Punakha Dzong, also known as Pungthang Dewa Chenpoi Phodrang, ‘The Palace of Great Bliss’ was constructed by Zhabdrung Ngawang Namgyal, the unifier of Bhutan, in the year 1637, between the male and female rivers. The first hereditary monarch of Bhutan, Sir Ugyen Wangchuck was crowned at Punakha dzong on December 17, 1907. The Dzong also served as the venue for the auspicious Royal Wedding of our beloved, His Majesty The King Jigme Khesar Namgyel Wangchuck and Her Majesty The Queen Jetsun Pema Wangchuck.
Title: Punakha Dzong
Dimension: 300X1380x150 cm
Price: Not For Sale
*Miniature Dzong created by local carpenters and aesthetically designed and displayed by VAST Bhutan.
About the Artist
I first encountered western art when I was a young boy studying in one of the first exclusive public schools in Thimphu. Leaving my conventional English school I spent several years as an apprentice studying the religious and mythological art of Bhutan at the National Fine Art Centre. After that I joined the Royal Government as an illustrator/ designer for the Development Support Communications Division. I produced and developed communication artwork to enhance development programs of the Royal Government. In 1991 I won a scholarship from the British Government to study at the Kent Institute of Art and Design, Maidstone, University of Kent in England. I graduated with a first class Honours Degree in Communications Media (Design Pathway) in 1994. I continued working for the government and took an early retirement in 1997 to paint and founded VAST Bhutan with two other artists. Till date we have tutored more than 10000 young people ranging from delinquents, high school students to out- of- school youth. I have acquired a wide range of experience in both styles and methods which can be instrumental in combining the rigorous and structured traditional style with more easily flowing /expressive form of contemporary art. This helps me to mature in a direction that I am comfortable with and uniquely my own. Bhutanese subjects and Buddhist iconography are my main themes with a combination of modern and traditional techniques, as I have an enduring fascination for textures,movements and many symbols in the Bhutanese culture. I have been exploring this aspect ranging from temple walls to spiritual horses that we see on prayer flags. As the torch-bearer of contemporary art in Bhutan, I am fully engaged in dedicating myself to the issue of Bhutanese contemporary art and helping the youth of Bhutan. With full support and dedication from my students and fellow artists we would like to take Bhutanese art to new heights without compromising our age-old traditional art.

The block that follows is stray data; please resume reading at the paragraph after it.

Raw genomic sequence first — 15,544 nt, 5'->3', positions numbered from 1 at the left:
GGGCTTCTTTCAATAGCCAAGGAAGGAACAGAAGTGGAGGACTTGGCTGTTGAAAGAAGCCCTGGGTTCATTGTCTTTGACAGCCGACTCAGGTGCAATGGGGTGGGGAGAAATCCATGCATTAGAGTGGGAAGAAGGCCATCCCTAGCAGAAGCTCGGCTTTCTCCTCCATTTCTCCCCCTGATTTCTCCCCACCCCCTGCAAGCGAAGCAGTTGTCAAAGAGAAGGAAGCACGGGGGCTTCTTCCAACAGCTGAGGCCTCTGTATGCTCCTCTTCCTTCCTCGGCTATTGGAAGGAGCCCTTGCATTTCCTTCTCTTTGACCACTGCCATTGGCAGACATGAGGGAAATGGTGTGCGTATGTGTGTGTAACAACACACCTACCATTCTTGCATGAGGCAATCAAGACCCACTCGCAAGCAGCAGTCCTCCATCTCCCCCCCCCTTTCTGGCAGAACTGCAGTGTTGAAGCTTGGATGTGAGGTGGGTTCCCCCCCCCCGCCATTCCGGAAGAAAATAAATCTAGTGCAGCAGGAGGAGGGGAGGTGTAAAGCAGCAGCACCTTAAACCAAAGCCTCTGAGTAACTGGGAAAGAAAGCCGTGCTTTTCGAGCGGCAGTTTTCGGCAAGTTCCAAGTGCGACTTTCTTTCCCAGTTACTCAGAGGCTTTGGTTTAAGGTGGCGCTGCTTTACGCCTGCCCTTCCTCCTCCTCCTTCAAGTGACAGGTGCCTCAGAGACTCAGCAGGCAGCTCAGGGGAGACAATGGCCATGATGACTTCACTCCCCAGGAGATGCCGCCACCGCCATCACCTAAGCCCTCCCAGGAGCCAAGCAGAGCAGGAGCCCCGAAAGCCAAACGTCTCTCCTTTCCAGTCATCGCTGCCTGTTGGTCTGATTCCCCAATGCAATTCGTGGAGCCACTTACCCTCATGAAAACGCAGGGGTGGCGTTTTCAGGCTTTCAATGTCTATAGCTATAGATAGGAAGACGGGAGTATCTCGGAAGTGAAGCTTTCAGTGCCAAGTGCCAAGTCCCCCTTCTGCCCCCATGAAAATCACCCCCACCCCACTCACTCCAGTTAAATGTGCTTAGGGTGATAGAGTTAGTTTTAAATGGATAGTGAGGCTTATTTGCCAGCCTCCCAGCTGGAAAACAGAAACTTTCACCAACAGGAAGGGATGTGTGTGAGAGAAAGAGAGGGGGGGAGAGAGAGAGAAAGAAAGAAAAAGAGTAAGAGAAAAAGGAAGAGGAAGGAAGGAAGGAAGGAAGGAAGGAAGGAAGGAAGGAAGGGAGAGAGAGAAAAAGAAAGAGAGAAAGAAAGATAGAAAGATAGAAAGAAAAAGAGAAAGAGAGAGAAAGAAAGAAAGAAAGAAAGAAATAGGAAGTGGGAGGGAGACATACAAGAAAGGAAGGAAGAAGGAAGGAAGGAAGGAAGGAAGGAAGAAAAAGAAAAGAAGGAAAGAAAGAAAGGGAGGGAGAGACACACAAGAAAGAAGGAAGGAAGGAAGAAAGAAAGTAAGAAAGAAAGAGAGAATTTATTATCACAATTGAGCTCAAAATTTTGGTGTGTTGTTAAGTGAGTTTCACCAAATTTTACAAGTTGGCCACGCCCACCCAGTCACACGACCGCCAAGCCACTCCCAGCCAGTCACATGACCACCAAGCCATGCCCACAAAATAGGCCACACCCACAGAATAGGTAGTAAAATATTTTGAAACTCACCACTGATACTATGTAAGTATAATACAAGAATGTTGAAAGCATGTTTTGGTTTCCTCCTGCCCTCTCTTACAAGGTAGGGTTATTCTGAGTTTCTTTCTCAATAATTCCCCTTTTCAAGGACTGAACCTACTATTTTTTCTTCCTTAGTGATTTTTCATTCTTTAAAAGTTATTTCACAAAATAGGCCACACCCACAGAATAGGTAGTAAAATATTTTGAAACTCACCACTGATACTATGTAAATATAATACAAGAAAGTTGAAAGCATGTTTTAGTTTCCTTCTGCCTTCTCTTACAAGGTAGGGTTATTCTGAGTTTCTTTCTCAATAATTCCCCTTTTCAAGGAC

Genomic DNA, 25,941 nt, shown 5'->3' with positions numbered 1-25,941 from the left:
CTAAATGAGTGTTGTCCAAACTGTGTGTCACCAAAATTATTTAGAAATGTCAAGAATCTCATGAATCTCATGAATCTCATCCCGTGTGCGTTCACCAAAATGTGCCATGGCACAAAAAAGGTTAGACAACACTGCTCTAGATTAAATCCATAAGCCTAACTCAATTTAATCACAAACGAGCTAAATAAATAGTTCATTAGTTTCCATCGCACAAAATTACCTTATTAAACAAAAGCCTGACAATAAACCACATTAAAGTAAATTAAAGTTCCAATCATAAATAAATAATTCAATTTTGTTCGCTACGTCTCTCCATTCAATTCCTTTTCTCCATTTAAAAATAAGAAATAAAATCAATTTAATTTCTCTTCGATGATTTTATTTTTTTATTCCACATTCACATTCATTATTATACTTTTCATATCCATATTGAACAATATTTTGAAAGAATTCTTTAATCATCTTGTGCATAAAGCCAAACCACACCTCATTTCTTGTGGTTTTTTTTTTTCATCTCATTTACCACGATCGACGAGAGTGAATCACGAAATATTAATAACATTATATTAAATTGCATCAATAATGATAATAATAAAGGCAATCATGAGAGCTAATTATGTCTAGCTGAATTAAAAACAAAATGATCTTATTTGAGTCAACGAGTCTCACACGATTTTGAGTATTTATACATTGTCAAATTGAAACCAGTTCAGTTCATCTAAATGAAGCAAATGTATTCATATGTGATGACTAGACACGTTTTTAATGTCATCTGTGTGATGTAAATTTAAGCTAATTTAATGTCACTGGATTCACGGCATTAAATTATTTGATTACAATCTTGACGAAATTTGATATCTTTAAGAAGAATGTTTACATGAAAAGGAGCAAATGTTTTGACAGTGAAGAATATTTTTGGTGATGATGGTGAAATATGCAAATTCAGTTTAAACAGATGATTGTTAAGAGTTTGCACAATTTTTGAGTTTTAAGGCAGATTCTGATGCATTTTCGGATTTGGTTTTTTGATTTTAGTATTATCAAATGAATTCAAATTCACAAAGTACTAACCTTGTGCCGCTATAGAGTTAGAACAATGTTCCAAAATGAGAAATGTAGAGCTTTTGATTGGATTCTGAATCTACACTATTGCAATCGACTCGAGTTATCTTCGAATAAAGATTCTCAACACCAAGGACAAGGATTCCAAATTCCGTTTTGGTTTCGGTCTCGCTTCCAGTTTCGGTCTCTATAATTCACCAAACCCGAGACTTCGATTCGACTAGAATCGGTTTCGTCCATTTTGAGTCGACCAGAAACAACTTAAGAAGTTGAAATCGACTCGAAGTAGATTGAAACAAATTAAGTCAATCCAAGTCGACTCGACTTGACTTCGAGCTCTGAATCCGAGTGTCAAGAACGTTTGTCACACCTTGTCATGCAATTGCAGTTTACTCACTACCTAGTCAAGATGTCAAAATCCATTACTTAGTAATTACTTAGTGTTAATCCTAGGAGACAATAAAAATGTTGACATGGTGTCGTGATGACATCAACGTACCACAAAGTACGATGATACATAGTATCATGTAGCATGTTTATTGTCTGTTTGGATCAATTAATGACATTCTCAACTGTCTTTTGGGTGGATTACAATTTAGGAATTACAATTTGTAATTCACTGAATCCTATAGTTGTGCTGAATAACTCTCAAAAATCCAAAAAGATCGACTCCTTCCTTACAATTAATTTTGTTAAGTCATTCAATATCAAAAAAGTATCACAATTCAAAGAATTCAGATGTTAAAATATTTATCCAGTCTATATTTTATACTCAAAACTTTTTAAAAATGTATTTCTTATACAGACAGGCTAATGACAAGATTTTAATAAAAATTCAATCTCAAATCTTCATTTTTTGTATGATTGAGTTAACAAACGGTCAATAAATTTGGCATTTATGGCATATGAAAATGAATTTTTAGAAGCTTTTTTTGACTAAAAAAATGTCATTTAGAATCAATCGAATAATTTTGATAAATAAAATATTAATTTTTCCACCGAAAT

Born 1958, from Punakha
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